If a teenage girl tries to diet, a new study from the University of Waterloo says, then she is more likely than her non-dieting peers to smoke and binge-drink.

The study was based on data from a survey of thousands of Canadian high school students about their experiences with certain behaviours and habits.

It found that girls who reported dieting were 1.5 times more likely to both smoke and binge-drink within three years of dieting than girls in general.

“Our findings suggest that dieting and other risky health behaviours may be related to common underlying factors, such as poor body image,” Amanda Raffoul, a Waterloo PhD candidate who led the study, said in a press release.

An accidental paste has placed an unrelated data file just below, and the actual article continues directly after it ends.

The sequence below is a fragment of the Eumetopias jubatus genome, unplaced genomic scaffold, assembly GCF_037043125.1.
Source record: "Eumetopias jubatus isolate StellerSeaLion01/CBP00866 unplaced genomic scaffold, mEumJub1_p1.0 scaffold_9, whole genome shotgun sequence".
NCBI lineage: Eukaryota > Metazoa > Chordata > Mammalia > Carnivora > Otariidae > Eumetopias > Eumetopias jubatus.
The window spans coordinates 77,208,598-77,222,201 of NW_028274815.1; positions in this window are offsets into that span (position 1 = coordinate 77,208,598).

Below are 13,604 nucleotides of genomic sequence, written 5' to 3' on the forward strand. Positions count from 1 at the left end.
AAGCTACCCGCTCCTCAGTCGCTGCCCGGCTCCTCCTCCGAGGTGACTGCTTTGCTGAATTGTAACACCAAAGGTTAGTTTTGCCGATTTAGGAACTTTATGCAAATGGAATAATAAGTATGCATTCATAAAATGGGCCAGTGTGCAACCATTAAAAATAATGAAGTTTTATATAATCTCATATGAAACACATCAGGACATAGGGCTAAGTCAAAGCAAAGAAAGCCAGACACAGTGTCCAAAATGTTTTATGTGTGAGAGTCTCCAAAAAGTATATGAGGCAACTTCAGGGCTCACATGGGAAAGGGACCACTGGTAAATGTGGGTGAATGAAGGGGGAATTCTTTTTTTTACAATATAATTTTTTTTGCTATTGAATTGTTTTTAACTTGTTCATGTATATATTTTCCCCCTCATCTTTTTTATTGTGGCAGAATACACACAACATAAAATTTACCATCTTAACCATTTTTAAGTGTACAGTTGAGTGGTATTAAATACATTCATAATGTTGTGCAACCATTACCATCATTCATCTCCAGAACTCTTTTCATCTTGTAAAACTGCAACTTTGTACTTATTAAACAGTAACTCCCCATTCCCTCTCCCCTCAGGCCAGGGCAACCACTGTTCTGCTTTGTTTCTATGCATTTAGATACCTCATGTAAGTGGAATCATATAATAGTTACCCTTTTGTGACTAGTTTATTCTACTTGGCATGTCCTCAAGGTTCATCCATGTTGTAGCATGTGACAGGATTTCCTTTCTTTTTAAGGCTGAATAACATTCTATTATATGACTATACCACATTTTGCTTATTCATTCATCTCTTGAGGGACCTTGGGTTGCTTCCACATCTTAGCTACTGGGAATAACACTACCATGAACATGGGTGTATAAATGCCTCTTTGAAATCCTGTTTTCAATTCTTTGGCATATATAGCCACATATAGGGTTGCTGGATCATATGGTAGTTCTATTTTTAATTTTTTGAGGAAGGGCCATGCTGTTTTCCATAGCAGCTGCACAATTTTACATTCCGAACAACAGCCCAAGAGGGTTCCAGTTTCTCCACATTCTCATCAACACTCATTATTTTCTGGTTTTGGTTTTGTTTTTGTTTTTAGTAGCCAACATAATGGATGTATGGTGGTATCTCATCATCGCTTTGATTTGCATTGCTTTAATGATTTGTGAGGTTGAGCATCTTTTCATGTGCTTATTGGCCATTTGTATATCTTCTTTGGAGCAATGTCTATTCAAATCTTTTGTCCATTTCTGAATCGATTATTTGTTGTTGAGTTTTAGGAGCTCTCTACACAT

According to Raffoul, the link between dieting and more risky behaviours is particularly concerning because 70 per cent of female survey respondents said they had tried dieting at one or more points during the previous three years.

The researcher suspects the connection might have something to do with the “incredible pressure” teenage girls feel about their bodies, and people close to teenage girls might be able to alleviate that pressure by not focusing on weight as a specific indicator of health.